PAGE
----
When I design activities, I include automated feedback that can pop up repeatedly, and my plan is to read the feedback together with the student and collaboratively interpret it with them the first time it pops up. Let’s say a student is drawing shapes to represent 4² and 4³ and they see a message that says, “Hey, what you drew looks more like 4(2), but question said 4².” As I think Gloria suggests above, the student might not understand the message means. They might think, why does my drawing look like 4(2)? Or, aren’t 4(2) and 4² the same thing? As long as the teacher gets an alert that the student is experiencing that kind of error message, the teacher can check in and co-create understanding at that moment. Or ask the students’ partner to help digest the message.

    Once the student understands the message, then they’re ready to recognize and apply it the next time they get the same message. Of course, that assumes you’re doing a Desmos activity that features repeated practice. (I do a lot of these). When you’re doing one, these feedback messages promote the cognitive process of “chunking” by helping the student recognize and chunk together the error they made, what they need to do to fix it, and (hopefully) some kind of visual or verbal explanation of why it’s an error.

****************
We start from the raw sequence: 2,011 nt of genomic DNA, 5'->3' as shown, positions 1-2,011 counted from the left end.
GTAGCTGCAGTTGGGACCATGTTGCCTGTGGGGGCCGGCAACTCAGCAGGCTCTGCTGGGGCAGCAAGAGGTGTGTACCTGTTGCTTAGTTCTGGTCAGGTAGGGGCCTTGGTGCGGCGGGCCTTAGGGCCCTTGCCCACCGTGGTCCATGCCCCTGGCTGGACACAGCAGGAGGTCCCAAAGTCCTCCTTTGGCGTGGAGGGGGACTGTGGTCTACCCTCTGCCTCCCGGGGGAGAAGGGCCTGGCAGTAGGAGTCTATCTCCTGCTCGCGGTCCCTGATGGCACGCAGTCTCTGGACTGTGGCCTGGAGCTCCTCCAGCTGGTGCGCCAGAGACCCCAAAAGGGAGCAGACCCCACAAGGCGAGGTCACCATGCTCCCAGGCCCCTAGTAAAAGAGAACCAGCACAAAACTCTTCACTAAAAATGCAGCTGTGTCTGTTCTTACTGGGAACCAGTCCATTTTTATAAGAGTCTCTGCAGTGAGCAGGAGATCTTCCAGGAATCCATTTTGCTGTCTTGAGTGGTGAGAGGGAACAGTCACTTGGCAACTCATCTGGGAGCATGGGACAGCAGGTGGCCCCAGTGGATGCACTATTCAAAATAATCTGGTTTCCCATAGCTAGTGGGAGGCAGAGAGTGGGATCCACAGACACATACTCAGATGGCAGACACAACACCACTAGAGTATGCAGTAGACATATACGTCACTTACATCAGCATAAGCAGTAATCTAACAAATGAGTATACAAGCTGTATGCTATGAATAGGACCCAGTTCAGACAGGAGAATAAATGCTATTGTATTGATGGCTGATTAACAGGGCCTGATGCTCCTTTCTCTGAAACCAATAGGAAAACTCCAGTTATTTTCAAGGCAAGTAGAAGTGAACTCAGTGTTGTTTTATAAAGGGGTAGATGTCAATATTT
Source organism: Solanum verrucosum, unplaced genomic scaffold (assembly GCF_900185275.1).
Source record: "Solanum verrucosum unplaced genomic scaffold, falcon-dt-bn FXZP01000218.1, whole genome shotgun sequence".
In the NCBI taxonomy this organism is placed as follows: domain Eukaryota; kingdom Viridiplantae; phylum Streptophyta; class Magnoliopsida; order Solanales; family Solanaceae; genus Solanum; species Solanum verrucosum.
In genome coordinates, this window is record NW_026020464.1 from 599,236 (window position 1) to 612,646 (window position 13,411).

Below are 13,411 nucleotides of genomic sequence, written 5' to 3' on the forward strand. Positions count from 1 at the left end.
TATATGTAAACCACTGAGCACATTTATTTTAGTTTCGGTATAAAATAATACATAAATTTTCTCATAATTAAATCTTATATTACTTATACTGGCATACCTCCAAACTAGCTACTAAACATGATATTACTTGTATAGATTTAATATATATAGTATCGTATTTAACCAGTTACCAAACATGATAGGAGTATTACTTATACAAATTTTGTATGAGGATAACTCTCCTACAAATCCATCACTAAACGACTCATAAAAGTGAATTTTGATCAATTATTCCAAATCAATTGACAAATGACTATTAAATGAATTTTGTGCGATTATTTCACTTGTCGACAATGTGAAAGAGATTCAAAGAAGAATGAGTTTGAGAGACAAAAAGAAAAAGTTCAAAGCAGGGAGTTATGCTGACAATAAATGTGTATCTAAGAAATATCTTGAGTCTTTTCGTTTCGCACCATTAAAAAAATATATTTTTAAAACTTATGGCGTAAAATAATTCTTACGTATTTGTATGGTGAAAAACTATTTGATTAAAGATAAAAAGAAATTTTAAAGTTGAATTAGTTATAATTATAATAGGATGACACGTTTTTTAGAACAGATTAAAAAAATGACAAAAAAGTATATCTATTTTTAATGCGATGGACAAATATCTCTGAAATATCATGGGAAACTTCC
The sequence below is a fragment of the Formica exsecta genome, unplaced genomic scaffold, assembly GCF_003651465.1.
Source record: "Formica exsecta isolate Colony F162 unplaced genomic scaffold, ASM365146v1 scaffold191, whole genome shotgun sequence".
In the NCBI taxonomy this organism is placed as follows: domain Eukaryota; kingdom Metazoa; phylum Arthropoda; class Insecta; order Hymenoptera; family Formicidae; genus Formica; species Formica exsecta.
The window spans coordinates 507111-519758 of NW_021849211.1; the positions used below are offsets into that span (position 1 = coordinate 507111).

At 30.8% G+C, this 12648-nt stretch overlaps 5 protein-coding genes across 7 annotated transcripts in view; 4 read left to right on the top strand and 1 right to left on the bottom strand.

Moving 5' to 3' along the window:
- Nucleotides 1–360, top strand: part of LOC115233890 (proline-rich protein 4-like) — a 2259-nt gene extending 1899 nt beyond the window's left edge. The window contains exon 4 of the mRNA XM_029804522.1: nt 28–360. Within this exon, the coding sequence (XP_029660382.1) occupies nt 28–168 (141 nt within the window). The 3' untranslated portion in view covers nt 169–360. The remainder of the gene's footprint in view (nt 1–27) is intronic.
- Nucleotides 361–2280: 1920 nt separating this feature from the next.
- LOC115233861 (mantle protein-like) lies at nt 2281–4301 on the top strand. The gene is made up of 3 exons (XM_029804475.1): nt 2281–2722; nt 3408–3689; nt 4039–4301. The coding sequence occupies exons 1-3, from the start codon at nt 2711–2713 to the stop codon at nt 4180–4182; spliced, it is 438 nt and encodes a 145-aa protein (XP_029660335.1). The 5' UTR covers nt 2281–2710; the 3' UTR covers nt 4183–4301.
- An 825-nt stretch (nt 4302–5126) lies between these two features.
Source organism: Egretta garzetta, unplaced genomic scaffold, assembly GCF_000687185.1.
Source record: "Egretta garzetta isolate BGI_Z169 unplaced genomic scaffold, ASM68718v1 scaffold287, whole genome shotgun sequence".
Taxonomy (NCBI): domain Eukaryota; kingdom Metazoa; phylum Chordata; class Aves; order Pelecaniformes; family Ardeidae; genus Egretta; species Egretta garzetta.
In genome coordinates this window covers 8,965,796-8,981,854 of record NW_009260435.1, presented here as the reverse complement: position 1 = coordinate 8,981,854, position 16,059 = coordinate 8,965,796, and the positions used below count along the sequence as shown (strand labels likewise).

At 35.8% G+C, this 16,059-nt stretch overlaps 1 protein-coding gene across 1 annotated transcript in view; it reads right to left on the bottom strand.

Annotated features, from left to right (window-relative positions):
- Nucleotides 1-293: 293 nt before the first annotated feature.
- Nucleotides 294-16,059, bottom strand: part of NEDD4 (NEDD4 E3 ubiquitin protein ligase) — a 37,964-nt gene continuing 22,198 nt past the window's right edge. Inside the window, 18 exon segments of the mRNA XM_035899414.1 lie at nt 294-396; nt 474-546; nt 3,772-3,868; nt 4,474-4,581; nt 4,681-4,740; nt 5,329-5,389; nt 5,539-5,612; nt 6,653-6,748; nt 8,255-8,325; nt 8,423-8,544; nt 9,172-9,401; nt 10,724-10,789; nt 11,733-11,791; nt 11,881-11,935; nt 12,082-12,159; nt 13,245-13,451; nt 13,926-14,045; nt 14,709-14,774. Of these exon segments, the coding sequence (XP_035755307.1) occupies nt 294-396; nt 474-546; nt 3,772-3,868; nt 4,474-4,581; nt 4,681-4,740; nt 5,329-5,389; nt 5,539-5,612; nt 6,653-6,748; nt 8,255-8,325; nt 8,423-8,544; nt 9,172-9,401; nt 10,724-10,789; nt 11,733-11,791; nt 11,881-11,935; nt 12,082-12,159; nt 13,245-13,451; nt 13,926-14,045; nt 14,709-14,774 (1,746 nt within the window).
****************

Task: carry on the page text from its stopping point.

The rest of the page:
So tl;dr: I agree with you, but student errors are also when the cognitive “headache” is most acute, so it’s great to deliver content in response to those headaches.

    (FWIW, folks may be interested in these 2 screens to show what I mean:
    https://teacher.desmos.com/activitybuilder/custom/5fdbff67f70e7f3f1ac0d8da#preview/bdf6c7f6-1d84-4216-87e7-1867b5e73f04 )

  5. Reply

    I saw this in the desmos live. I do think it helps if students are to understand the world of the coordinate plane that they play, experiment, tinker with the math. Even feedback like “that moved it too far right” or “too high”. Or see what happens when you change just one of the numbers.

  6. Reply